If you live in Puerto Rico, chances are you’ve seen people in bright shirts selling cakes door-to-door. They are not paid for their work as salespeople. In fact, according to the rehab program that they are a part of, they are not just selling cakes. They are actually engaged in a kind of therapy called “sales-and-representation therapy.”
There are as many as 60,000 people who inject drugs in Puerto Rico. That’s about 2 percent of the island’s population. Fentanyl, the synthetic opioid that’s responsible for the surge in overdose deaths on the mainland United States in recent years, has been ubiquitous in Puerto Rico’s heroin supply since Hurricane María. And while exact numbers for overdose deaths are hard to determine, the statistics around AIDS, HIV, and Hepatitis —diseases associated with injection drug use— are staggering.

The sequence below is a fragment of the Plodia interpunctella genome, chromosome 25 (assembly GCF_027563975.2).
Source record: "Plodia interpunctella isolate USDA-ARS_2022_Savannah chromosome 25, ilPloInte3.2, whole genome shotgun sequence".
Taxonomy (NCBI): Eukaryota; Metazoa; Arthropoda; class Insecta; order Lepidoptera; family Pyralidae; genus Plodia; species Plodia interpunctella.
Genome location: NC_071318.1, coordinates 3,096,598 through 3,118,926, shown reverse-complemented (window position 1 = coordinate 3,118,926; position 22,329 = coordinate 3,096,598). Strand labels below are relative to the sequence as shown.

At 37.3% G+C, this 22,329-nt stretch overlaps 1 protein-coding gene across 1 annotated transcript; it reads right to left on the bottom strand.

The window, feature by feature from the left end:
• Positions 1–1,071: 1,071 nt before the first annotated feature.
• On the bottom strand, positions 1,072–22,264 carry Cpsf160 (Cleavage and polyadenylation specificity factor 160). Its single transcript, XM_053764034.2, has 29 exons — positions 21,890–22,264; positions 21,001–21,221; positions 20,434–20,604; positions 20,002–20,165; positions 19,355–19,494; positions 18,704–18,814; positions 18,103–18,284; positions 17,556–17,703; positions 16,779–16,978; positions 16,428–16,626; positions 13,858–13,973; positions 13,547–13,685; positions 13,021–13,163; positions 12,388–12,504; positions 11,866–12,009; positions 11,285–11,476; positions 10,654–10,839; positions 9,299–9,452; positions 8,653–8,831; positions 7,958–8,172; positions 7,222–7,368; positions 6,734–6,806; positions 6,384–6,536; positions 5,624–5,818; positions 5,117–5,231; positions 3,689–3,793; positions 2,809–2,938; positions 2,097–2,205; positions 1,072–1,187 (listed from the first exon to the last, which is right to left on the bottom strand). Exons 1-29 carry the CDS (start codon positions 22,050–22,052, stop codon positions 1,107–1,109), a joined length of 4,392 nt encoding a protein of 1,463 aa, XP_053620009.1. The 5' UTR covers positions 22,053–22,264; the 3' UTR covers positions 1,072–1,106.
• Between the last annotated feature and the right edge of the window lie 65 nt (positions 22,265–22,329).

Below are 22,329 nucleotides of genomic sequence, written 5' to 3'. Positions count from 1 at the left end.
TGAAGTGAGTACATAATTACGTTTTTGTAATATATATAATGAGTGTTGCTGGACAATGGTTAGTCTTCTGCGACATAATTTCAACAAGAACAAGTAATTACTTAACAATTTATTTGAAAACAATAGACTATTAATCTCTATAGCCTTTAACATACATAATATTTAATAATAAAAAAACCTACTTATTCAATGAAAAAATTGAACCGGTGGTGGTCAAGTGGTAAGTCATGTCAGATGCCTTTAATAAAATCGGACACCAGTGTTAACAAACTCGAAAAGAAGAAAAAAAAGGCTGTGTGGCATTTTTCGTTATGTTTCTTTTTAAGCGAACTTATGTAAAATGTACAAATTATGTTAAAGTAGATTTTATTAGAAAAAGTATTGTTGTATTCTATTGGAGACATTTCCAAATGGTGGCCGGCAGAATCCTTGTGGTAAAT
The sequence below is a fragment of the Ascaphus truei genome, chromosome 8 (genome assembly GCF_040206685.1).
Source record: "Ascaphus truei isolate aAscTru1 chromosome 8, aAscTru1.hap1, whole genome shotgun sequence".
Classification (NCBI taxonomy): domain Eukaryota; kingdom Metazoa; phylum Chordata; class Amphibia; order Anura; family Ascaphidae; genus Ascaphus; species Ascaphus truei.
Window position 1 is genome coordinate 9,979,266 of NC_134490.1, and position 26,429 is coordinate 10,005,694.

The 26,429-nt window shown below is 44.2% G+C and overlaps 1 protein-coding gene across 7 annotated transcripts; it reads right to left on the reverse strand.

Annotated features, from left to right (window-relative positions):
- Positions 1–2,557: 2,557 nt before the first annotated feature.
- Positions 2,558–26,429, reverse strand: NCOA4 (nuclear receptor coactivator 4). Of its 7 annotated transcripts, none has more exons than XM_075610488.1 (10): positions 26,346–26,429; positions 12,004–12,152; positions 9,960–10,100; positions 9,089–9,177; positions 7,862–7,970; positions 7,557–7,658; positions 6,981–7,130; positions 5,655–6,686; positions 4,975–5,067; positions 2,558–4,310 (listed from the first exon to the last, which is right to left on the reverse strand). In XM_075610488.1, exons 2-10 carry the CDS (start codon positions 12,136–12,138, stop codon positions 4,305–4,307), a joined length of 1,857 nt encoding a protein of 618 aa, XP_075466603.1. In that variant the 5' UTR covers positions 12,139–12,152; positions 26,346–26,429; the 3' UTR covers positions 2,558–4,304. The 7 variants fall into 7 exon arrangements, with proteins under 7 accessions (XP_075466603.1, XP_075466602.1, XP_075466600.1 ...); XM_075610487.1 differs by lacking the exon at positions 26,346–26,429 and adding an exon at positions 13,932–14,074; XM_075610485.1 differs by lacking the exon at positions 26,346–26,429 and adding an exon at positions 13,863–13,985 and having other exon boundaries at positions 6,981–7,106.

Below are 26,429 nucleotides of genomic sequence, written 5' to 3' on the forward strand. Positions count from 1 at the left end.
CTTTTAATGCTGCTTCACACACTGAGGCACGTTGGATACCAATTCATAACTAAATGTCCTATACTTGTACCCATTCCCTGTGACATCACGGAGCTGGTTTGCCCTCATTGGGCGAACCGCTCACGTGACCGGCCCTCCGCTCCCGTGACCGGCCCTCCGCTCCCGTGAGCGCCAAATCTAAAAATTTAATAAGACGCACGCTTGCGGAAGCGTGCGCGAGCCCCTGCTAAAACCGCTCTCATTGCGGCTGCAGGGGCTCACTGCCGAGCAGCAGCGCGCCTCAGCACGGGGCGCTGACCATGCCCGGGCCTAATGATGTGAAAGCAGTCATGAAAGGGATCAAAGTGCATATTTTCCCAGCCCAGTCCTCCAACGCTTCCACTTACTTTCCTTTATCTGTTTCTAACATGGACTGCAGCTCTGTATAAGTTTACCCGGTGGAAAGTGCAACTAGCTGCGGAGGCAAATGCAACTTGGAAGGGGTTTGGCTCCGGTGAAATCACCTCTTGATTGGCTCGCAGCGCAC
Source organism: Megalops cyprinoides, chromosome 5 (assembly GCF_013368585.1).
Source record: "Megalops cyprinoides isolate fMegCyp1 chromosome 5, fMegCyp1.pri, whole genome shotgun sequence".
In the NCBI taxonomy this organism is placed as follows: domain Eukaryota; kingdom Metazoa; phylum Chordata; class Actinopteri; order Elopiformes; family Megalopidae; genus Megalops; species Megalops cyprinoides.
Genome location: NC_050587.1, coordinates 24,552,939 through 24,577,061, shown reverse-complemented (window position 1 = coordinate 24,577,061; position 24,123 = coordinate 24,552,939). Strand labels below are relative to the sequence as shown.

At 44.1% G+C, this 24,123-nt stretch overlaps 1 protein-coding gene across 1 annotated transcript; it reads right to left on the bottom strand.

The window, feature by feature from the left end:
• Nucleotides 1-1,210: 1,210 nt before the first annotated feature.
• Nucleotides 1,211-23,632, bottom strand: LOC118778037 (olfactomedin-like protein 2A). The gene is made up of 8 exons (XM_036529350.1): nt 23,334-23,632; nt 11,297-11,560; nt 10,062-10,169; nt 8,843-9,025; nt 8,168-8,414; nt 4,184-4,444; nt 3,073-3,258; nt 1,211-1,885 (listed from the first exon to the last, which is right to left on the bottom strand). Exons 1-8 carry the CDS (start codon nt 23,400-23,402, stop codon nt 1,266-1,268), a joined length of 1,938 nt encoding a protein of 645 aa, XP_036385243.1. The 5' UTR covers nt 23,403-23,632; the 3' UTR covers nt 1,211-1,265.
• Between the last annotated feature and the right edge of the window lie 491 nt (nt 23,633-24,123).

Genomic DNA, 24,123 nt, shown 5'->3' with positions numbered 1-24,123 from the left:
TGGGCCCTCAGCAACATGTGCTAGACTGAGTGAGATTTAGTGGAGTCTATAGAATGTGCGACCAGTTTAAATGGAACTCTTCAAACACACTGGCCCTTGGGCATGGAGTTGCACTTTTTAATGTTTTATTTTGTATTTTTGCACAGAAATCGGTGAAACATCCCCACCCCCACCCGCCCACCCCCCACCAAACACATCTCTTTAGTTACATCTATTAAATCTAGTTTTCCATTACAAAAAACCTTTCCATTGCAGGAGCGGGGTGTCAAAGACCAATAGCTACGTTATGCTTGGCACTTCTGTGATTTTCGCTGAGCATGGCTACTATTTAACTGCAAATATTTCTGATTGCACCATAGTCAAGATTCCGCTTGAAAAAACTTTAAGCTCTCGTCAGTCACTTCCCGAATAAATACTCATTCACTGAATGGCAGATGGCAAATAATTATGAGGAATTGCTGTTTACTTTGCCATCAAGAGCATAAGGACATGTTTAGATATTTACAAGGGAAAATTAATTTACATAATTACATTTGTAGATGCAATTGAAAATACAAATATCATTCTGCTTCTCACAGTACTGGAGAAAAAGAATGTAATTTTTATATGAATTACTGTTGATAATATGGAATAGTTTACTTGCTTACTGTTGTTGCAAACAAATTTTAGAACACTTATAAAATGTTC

Yet addiction services, hepatitis treatment and basic medical care are inaccessible to many of the island’s most vulnerable residents. Instead, many Puerto Ricans in need turn to an unorthodox rehab program.
For the last 50 years, the island’s largest treatment provider has been an organization called Hogar CREA. It’s a private, faith-based, abstinence-only residential program. Hogar means “home” and CREA is an acronym—it stands for Comunidad Para La Reeducación de Adictos (or in English: Community for the Re-Education of Addicts). Hogar CREA was founded in 1968 by a larger-than-life former heroin addict known colloquially as Chejuan. It grew out of a genuine need for addiction treatment, and flourished in the island’s religiously conservative climate.
NPR’s Latino USA with Maria Hinojosa, produced by Futuro Media, is the longest running Latino-focused program on U.S. public media.